Interview With An Anonymous Hedge Fund Manager

n+1 magazine has an incredible interview with an anonymous hedge fund manager. The HFM discusses everything from our weak currency to the lazy bond rating agencies who are, in their own way, complicit in the subprime meltdown:

n+1: What’s a paradigm shift in finance?

HFM: Well, a paradigm shift in finance is maybe what we’ve gone through in the sub-prime market and the spillover that’s had in a lot of other markets where there were really basic assumptions that people made that, you know what?, they were wrong.

The thing is that nobody has enough brain power to question every assumption, to think about every single facet of an investment. There are certain things you need to take for granted. And people would take for granted the idea that, “OK, something that Moody’s rates triple-A must be money-good, so I’m going to worry about the other things I’m investing in, but when it comes time to say, ‘Where am I going to put my cash?,’ I’ll just leave it in triple-A commercial paper, I don’t have time to think about everything.” It could be the case that, yeah, the power’s going to fail in my office, and maybe the water supply is going to fail, and I should plan for that, but you only have so much brain power, so you think about what you think are the relevant factors, the factors that are likely to change. But often some of those assumptions that you make are wrong.

n+1: So the Moody’s ratings were like the water running…

HFM: Exactly. Triple-A is triple-A. But there were people who made a ton of money in the sub-prime crisis because they looked at the collateral that underlay a lot of these CDOs [collateralized debt obligations] and commercial paper programs that were highly rated and they said, “Wait a second. What’s underlying this are loans that have been made to people who really shouldn’t own houses–they’re not financially prepared to own houses. The underwriting standards are materially worse than they’ve been in previous years; the amount of construction that’s going on in particular markets is just totally out of proportion with the sort of household formation that’s going on; the rating agencies are kind of asleep at the switch, they’re not changing their assumptions and therefore, OK, notwithstanding something may be rated triple-A, I can come up with what I think is a realistic scenario where those securities are impaired.”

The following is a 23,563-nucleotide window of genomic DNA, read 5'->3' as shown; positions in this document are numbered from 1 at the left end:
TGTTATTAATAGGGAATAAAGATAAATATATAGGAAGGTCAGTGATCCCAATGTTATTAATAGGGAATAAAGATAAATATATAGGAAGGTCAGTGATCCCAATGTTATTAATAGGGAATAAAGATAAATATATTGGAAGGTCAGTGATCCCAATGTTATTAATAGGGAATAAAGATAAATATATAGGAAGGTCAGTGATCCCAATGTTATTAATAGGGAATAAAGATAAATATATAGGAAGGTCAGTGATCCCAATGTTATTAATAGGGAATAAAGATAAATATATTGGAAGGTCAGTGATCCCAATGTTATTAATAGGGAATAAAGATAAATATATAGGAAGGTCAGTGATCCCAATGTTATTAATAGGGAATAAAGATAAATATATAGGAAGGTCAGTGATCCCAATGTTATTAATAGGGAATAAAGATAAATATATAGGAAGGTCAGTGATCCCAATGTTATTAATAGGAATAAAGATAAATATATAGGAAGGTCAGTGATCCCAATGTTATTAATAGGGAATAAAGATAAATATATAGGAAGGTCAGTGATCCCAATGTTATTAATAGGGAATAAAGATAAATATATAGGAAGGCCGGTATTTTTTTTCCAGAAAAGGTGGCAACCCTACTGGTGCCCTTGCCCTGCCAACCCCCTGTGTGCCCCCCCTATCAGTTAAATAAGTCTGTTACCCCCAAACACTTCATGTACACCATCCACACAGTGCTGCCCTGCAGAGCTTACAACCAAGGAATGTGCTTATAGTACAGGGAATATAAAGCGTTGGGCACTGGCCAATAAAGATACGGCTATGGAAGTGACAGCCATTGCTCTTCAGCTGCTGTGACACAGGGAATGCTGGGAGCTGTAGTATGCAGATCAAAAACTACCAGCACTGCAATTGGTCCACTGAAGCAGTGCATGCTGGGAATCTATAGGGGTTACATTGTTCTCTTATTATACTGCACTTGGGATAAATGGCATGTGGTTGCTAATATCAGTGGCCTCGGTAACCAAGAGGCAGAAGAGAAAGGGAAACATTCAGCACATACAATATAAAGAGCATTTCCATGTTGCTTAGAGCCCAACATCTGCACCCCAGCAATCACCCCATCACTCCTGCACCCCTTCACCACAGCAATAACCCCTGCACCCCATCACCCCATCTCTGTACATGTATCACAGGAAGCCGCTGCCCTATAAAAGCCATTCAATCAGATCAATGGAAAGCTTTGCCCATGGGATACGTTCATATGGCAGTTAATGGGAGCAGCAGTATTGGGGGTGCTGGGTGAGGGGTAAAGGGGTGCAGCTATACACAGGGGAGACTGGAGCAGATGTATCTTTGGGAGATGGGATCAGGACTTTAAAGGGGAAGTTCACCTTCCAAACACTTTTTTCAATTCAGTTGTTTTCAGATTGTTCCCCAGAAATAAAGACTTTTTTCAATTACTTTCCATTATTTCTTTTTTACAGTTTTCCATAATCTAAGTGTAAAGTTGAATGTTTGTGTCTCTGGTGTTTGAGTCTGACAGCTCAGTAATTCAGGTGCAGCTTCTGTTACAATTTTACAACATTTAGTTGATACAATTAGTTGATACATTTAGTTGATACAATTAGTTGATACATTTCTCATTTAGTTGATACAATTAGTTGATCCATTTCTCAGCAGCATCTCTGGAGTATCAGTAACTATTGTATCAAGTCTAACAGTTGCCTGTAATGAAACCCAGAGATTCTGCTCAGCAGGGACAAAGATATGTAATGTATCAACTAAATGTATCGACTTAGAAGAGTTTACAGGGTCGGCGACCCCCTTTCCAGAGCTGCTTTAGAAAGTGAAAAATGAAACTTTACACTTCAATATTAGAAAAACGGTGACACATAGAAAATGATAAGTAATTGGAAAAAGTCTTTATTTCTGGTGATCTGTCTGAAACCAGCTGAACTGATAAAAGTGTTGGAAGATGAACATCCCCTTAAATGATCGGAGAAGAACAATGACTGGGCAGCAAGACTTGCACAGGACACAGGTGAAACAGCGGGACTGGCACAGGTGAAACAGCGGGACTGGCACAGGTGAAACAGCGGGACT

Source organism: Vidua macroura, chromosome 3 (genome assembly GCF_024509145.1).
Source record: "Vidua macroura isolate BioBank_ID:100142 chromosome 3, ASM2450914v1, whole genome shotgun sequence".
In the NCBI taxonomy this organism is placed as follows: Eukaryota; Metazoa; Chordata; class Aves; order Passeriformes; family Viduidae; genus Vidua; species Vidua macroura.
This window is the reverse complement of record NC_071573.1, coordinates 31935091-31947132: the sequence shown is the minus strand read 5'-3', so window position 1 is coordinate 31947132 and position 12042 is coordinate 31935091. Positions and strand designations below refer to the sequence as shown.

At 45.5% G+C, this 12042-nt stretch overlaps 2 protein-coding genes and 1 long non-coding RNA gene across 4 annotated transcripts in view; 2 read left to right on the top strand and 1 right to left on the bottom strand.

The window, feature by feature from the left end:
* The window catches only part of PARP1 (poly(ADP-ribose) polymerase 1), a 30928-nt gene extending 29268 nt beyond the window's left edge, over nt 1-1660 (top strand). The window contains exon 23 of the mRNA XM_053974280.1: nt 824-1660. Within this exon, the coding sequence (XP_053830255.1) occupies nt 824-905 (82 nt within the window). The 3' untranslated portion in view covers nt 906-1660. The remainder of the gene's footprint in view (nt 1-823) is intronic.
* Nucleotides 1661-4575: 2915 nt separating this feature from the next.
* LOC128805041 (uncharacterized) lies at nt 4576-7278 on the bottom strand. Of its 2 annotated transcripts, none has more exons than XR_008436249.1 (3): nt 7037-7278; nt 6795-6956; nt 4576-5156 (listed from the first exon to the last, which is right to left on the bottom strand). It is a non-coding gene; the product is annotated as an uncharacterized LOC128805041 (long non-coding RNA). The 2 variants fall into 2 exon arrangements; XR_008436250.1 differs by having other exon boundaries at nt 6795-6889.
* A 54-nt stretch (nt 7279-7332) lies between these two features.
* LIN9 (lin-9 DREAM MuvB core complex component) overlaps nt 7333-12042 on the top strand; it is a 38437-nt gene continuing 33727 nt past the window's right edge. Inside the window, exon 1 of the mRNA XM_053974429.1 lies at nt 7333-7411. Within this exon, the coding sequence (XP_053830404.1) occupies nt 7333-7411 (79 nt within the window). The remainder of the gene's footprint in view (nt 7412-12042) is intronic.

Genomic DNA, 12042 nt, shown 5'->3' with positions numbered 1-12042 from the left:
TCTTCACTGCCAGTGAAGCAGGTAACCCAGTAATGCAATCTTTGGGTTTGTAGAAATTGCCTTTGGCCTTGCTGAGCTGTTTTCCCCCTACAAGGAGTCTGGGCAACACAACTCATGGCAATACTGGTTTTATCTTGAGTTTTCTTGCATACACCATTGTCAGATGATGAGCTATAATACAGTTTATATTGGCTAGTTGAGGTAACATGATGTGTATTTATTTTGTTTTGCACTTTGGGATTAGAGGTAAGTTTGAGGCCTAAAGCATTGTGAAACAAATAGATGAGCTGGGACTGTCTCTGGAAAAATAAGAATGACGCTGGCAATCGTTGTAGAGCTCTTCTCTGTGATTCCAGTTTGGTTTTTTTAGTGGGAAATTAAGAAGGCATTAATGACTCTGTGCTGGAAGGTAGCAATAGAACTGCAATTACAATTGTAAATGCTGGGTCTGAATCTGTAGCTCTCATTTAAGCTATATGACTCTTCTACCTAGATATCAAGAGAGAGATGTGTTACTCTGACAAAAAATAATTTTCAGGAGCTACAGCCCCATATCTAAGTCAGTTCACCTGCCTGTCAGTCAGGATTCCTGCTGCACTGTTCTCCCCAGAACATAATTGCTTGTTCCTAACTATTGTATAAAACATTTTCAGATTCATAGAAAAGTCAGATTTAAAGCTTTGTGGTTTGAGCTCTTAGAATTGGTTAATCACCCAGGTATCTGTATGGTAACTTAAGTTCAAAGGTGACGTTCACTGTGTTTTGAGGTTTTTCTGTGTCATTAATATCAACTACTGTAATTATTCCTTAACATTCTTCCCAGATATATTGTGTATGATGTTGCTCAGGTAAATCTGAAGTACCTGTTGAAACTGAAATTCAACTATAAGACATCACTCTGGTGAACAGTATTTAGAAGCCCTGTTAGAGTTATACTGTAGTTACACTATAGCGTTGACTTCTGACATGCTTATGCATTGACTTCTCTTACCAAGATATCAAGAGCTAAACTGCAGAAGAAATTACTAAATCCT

Much more good stuff over there. Why are hedge fund managers so fascinating?

Interview with a Hedge Fund Manager [n +1 via Kottke]


Edit Your Comment

  1. savvy999 says:

    Why are hedge fund managers so fascinating?

    Because they’ve figured out a way to make millions off of other people’s money– and at times, misery– without an ounce of risk to themselves. They are the most brilliant of bookies.

  2. Dead Wrestlers Society says:

    Hey, it’s the banker from Deal No Deal !

  3. darkened says:

    @savvy999: To me because they have a job I dream of. And I just like the person interviewed would’ve shorted the sub prime loans and made millions. Sadly I don’t have millions to toss around in investments to do this for myself yet.

  4. rhombopteryx says: